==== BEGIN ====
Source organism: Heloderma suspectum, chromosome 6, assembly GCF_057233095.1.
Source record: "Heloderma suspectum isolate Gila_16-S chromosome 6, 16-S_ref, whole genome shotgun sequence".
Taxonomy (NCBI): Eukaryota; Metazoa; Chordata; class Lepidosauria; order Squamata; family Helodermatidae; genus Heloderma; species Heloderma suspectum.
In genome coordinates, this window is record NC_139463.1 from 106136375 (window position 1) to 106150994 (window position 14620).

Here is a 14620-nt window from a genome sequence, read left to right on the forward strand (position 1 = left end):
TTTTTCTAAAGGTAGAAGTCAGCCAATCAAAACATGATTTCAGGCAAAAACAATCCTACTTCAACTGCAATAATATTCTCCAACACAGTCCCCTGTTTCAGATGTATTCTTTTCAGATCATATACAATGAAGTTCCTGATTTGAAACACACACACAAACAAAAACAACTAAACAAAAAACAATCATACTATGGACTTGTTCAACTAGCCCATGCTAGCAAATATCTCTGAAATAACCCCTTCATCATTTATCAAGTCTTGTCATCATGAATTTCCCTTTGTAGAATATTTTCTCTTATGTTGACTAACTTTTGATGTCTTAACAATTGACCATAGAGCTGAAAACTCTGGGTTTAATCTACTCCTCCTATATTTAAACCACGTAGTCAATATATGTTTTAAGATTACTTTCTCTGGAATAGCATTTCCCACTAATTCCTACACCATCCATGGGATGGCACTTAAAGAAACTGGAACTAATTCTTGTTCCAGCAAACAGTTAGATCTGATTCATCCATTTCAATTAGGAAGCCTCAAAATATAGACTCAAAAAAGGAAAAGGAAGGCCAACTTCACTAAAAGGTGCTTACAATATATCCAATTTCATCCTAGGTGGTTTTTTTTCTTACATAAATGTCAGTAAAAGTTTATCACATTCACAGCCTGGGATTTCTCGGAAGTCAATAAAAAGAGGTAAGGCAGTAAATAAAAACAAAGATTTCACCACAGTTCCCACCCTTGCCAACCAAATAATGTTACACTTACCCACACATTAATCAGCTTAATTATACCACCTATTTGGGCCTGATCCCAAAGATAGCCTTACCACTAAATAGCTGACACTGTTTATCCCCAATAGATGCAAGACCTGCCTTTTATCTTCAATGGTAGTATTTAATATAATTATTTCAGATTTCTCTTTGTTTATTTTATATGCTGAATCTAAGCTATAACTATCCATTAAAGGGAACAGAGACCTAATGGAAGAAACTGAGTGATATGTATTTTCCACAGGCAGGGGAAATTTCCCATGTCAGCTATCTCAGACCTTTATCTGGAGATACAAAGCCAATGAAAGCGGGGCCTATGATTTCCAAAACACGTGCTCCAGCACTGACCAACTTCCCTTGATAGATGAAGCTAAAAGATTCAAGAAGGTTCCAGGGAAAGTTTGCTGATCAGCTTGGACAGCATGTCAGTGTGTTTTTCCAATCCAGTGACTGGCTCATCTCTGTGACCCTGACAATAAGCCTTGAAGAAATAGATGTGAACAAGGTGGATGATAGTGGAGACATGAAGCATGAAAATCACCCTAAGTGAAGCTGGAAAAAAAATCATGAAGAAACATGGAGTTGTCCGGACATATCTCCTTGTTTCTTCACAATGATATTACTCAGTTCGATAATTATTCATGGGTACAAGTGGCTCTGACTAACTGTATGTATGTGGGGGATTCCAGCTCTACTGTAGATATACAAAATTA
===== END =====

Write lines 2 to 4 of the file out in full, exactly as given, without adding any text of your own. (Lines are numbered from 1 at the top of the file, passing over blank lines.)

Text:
Source record: "Heloderma suspectum isolate Gila_16-S chromosome 6, 16-S_ref, whole genome shotgun sequence".
Taxonomy (NCBI): Eukaryota; Metazoa; Chordata; class Lepidosauria; order Squamata; family Helodermatidae; genus Heloderma; species Heloderma suspectum.
In genome coordinates, this window is record NC_139463.1 from 106136375 (window position 1) to 106150994 (window position 14620).